- Hopper car
A hopper car is a type of railroad freight car used to transport loose bulk commodities such as coal, ore, grain, track ballast, and the like. The name originated from the coke manufacturing industry which is part of the steel industry (see Etymology below).
This type of car is distinguished from a gondola car in that it has opening doors on the underside or on the sides to discharge its cargo. The development of the hopper car went along with the development of automated handling of such commodities, with automated loading and unloading facilities. There are two main types of hopper car: open and covered.
Covered hopper cars are used for bulk cargo that must be protected from the elements (chiefly rain) such as grain, sugar, and fertilizer. Open cars are used for commodities such as coal, which can get wet and dry out with less harmful effect. Hopper cars have been used by railways worldwide whenever automated cargo handling has been desired. "Ore jennies" is predominately a term for shorter open hopper cars hauling taconite by the Duluth, Missabe and Iron Range Railway on Minnesota's Iron Range.
Recently in North America the open hopper car has been in a terminal decline due to the advent of the rotary car dumper (which simply inverts the car to unload it, and has become the preferred unloading technology). A rotary dumper permits the use of simpler and more compact (because sloping ends are not required) gondola cars instead of hoppers. Covered hoppers, though, are still in widespread use. For loads that are less dense (such as grains) or susceptible to damage in the weather (such as unmixed cement), covered hoppers are normally used.
Special hopper trains
Typical American Freight Car Weights and Wheel Loads
Common Net Car Loads
(Short tons/Long tons;tonnes)
Gross Car Weights
80 short tons/71.4 long tons; 72.6 t 220,000/100,000 27,500/12,500 100 short tons/89.3 long tons; 90.7 t 263,000/119,000 32,875/14,912 101 short tons/90.2 long tons; 91.6 t 268,000/122,000 33,500/15,200 111 short tons/99.1 long tons; 100.7 t 286,000/130,000 35,750/16,220 125 short tons/111.6 long tons; 113.4 t 315,000/143,000 39,375/17,860
Increase in wheel loads has important implications for the rail infrastructure needed to accommodate future grain hopper car shipments. The weight of the car is transmitted to the rails and the underlying track structure through these wheel loads. As wheel loads increase, track maintenance expenses increase and the ability of a given rail weight, ballast depth, and tie configuration to handle prolonged rail traffic decreases. Moreover, the ability of a given bridge to handle prolonged rail traffic also decreases as wheel loads increase.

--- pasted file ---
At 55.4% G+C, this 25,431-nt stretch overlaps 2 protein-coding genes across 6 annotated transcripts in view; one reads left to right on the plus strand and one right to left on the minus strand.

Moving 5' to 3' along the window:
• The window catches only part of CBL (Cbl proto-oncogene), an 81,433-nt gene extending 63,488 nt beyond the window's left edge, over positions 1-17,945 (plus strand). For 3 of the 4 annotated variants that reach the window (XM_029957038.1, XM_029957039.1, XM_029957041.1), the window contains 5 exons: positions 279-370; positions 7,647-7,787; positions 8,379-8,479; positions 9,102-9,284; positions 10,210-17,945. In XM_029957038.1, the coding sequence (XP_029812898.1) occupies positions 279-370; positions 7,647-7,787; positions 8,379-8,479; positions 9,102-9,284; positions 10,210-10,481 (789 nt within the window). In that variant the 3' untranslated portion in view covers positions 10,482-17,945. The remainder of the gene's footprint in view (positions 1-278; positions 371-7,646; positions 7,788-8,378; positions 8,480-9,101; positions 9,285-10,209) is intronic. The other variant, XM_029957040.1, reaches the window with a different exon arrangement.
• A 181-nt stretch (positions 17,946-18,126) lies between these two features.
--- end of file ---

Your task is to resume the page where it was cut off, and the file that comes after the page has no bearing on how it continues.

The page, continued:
- ^ "The Economics of Heavy Hopper Cars". Mountain Plains. October 2001. http://www.mountain-plains.org/pubs/html/mpc-01-127-4/pg2.php. Retrieved 2010-08-07.
The term "hopper car" comes from the coke manufacturing industry. Coke is used for the production of steel. To make coke coal is packed into huge ovens which bake it to remove volatile oils. The goal is to turn the coal into carbon which is as pure as possible. In the historical process of coke manufacture after the coal was baked into coke it was pushed out onto a slanted metal roof called a "shed" or "wharf" where workers called "coke pullers" would wash down the hot coke with water hoses. Using a sort of a broom called a "beaver" they would then push the quenched coke into square holes in the shed which were called "hoppers" because the men would jump over the holes as they moved the coke around. The coke would fall down into a "hopper car" waiting below and would be shipped off by rail for further processing. In other words, the cars were named after the holes above them.
- Union Pacific #7801 — photos and short history of an example of a typical self-clearing, open-top triple hopper.
Rail transport freight equipment Enclosed equipment Open equipment Non-revenue equipment
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